Every Monday until Wonder Woman Unbound: The Curious History of the World’s Most Famous Heroine comes out this April, we’re taking a look at a comic panel that captures a key moment in Wonder Woman’s history and highlights an important point from each chapter.
Last week, we saw how Wonder Woman’s utopian origin led to a new type of superhero. This week, we’ll see how Wonder Woman flipped the conventions of the new superhero genre with a special two panel preview. Our first panel comes from Action Comics #5 from October 1938, and features Lois Lane and Superman:
The classic damsel in distress is madly in love with the superhero, but the superhero politely rebuffs this affection because they are entirely dedicated to their superheroic mission. Wonder Woman continued this trope, but with a twist, as evidenced by this panel from Wonder Woman #1 from Summer 1942:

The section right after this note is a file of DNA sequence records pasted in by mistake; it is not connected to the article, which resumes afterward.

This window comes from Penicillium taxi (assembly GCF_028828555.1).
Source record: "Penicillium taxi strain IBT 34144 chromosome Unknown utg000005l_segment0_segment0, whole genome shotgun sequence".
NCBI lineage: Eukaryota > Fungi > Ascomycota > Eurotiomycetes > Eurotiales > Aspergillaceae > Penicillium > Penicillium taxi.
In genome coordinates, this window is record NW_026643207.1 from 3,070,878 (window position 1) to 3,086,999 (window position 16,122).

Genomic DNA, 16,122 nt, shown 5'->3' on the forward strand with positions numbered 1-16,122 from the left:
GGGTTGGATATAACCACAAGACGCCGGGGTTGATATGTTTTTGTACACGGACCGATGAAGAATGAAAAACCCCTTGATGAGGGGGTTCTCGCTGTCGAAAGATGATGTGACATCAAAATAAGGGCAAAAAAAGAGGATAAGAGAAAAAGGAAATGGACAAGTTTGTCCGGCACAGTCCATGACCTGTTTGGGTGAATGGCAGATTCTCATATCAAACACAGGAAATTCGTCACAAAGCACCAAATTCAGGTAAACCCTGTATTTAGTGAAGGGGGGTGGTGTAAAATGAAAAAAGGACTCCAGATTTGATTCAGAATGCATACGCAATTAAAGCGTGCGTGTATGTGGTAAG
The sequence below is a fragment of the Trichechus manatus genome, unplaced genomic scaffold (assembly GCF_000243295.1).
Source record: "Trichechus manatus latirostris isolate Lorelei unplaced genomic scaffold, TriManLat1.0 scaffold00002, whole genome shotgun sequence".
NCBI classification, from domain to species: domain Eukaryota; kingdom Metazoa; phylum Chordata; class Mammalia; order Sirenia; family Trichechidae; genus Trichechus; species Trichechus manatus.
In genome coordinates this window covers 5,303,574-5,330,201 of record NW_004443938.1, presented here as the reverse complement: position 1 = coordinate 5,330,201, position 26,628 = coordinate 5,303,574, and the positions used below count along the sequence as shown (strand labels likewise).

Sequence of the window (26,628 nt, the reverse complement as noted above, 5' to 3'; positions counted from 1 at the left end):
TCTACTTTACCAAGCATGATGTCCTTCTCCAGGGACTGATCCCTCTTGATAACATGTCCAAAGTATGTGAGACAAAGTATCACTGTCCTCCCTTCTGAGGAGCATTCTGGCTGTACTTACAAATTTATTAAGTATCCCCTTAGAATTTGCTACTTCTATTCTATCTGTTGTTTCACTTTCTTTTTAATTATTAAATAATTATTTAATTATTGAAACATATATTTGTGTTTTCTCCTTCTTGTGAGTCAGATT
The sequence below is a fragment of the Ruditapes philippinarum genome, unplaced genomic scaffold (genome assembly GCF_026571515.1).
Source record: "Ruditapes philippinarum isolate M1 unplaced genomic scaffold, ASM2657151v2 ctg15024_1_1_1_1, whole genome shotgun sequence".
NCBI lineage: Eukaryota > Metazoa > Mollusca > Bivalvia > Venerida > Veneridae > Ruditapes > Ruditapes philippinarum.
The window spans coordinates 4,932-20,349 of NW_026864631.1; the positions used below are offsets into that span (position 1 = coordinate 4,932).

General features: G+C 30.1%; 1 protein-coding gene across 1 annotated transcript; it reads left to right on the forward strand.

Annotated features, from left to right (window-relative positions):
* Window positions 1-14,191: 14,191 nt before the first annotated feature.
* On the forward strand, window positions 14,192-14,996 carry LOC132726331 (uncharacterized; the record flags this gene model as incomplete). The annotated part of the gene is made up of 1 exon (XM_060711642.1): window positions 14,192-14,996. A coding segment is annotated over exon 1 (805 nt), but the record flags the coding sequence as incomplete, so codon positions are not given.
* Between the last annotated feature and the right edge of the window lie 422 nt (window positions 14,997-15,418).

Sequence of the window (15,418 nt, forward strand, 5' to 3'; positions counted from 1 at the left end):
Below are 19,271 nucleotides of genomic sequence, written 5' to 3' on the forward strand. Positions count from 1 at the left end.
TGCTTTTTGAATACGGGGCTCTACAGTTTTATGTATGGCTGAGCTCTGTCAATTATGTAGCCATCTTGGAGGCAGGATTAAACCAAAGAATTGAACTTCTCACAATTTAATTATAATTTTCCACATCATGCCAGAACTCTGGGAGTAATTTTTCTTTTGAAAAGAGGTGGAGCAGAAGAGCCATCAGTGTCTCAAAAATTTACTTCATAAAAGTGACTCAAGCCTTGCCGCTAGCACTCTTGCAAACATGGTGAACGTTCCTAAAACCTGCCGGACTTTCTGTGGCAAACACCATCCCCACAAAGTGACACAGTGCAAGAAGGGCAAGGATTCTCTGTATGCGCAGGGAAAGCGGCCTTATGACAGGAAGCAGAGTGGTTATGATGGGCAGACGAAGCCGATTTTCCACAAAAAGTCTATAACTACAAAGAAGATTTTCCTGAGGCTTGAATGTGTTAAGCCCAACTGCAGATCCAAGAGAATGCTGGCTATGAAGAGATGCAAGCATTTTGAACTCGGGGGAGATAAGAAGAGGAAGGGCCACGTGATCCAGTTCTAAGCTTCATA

Wonder Woman’s damsel in distress was Steve Trevor, an Air Force pilot and war hero who nonetheless echoed the longings of Lois Lane uncannily. Wonder Woman comics maintained a lot of the conventions of the superhero genre; they just swapped the genders to show that a woman could be as powerful and brave a hero as Superman and that a man could be as awestruck and enamored of this strength as Lois Lane.
To read more, you’ll have to wait until Wonder Woman Unbound comes out this April! Be sure to come back next Monday, when we’ll look at a very bound and determined Wonder Woman, and also check out the second installment of my new interview series this Wednesday; we’ll be talking with Kelly Thompson!